Egypt sentences 75 to death, hundreds to jail over 2013 sit-in

Muslim Brotherhood spiritual leader Mohamed Badie was handed a life sentence. (File/AFP)
Updated 08 September 2018
0

Egypt sentences 75 to death, hundreds to jail over 2013 sit-in

  • Egypt sentenced 75 people to death over a 2013 pro-Muslim Brotherhood sit-in which ended with the killing of hundreds of protesters
  • Those sentenced to death by hanging include senior Brotherhood leaders Essam Al-Erian and Mohamed Beltagi and prominent Islamist preacher Safwat Higazi

CAIRO: An Egyptian court on Saturday issued death sentences for 75 people and jailed more than 600 others over a 2013 sit-in which ended with the killing of hundreds of protesters by security forces.
The sentencing concluded the mass trial of some 700 people accused of offenses including murder and inciting violence during the pro-Muslim Brotherhood protest at Rabaa Adawiya square in Cairo.
The government says many protesters were armed and that eight members of the security forces were killed. It initially said more than 40 police had died.
Rights groups say more than 800 protesters died in the single most deadly incident during the unrest that followed Egypt’s 2011 popular uprising. Amnesty International condemned Saturday’s decision, calling the trial “disgraceful.”
In Saturday’s hearing at the vast Tora prison complex south of Cairo, a criminal court sentenced to death by hanging several prominent figures including senior Brotherhood leaders Essam Al-Erian and Mohamed Beltagi and preacher Safwat Higazi.
Muslim Brotherhood spiritual leader Mohamed Badie and dozens more were given life sentences, judicial sources said. Others received jail sentences ranging from five to 15 years.
Cases were dropped against five people who had died while in prison, judicial sources said, without giving further details.
Following weeks of protests in 2013 against the ouster of Islamist President Mohamed Mursi by the military, security forces violently broke up the demonstrators at Rabaa square.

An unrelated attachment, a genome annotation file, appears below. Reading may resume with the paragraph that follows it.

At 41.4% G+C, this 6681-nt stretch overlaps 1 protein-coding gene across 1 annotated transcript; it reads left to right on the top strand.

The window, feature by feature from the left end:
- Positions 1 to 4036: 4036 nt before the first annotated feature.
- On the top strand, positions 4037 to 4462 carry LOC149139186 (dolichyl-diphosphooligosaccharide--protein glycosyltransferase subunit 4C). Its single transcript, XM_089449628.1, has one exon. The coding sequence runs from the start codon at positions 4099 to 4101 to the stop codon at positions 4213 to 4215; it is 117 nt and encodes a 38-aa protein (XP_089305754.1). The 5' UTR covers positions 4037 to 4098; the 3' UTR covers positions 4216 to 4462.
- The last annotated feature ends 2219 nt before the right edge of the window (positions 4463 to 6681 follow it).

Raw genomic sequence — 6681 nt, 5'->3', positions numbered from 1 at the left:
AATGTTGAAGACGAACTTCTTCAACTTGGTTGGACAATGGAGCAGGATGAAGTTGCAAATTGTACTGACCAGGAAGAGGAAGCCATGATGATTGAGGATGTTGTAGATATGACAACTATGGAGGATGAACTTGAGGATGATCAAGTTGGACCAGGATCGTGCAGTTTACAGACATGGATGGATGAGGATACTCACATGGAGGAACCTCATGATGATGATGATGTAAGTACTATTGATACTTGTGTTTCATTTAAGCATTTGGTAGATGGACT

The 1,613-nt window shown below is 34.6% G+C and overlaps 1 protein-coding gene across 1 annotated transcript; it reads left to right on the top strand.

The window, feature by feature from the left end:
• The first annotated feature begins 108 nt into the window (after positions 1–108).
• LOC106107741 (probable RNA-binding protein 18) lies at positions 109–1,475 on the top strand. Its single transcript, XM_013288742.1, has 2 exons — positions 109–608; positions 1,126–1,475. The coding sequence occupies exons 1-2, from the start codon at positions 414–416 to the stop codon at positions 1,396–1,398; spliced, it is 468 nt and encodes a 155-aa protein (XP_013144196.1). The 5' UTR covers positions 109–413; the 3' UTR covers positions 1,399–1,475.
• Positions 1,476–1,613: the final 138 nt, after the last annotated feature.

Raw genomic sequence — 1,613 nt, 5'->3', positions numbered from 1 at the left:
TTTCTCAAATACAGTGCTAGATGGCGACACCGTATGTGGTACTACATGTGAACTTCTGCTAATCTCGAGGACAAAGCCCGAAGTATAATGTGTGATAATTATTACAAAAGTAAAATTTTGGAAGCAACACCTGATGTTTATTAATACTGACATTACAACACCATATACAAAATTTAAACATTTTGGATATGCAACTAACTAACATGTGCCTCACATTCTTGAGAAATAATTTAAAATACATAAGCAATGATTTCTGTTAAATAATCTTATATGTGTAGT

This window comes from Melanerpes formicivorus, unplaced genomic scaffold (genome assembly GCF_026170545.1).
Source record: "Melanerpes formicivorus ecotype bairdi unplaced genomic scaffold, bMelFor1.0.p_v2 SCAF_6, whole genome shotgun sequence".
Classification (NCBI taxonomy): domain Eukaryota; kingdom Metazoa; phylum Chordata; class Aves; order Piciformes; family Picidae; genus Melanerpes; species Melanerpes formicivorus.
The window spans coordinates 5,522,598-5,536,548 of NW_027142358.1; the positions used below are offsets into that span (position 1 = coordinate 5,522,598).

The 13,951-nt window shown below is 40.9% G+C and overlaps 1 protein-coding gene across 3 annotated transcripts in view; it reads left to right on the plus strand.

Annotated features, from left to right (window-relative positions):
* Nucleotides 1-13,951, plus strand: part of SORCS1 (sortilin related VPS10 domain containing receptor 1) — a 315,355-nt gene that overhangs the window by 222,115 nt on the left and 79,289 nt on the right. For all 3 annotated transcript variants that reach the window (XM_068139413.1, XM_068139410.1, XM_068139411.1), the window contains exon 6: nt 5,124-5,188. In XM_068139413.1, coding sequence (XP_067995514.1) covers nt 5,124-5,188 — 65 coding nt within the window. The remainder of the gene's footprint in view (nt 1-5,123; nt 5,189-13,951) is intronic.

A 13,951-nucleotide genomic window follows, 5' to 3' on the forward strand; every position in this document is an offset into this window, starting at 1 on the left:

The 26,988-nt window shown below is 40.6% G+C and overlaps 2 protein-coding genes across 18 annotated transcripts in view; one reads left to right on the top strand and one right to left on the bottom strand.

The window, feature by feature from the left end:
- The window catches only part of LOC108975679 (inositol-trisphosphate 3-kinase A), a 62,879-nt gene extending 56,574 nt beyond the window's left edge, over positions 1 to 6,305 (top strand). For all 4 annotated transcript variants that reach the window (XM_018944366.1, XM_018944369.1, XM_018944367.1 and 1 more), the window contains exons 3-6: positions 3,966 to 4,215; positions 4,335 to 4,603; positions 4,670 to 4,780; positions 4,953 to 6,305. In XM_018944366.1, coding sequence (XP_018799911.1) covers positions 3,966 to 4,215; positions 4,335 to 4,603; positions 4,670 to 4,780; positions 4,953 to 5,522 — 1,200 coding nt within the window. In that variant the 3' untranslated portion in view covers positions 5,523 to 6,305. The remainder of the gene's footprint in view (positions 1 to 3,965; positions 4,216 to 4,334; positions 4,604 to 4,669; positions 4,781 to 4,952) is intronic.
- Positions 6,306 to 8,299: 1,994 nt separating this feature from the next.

They arrested hundreds of people who were charged with inciting violence, murder and organizing illegal protests.
Rights groups have criticized the trial for including many peaceful protesters and journalists.
An award-winning photographer who covered the protests, Mahmoud Abu Zeid, was sentenced to five years in jail, but would soon be released because his five years in detention during the trial are counted toward the sentence, judicial sources said.
Abu Zeid, also known as Shawkan, was awarded a United Nations press freedom prize this year. He was charged with belonging to a banned group and possessing firearms.


Iran’s Hassan Rouhani may skip UN meet over US visa delay

Updated 18 September 2019

Iran’s Hassan Rouhani may skip UN meet over US visa delay

TEHRAN: Iran’s President Hassan Rouhani and his delegation could be forced into skipping next week’s UN General Assembly because the United States has yet to issue them visas, state media said Wednesday.
Rouhani and his delegation had been scheduled to travel to New York for the annual UN gathering on Monday, but that was now looking unlikely given the lack of visas, state news agency IRNA said.
“If the visas aren’t issued in a few hours, this trip will probably be canceled,” IRNA reported.
The delegation includes Iran’s top diplomat Mohammad Javad Zarif, who the United States imposed sanctions against on July 31.
The foreign minister had been due to travel to New York on Friday morning, according to IRNA.
The absence of Rouhani would ruin France’s bid to arrange a meeting between him and US President Donald Trump as part of European efforts to de-escalate tensions between the arch-foes.
“Iran’s absence will show that in contrast with its commitments to the United Nations and international organizations within the framework of agreements, diplomacy has no value for the United States,” IRNA said.
“Although the Islamic Republic of Iran has not left the scene and it continues its active diplomacy, the US government must answer for its behavior,” it added.
The UN General Assembly debate is due to begin on Tuesday.
As the host government, the United States generally is obliged to issue visas to diplomats who serve at UN headquarters.
But Iran and the United States have been at loggerheads since May last year when Trump abandoned a 2015 nuclear deal and began reimposing sanctions in its campaign of “maximum pressure.”
Iran responded by scaling back its commitments under the landmark accord, which gave it the promise of sanctions relief in return for limiting the scope of its nuclear program.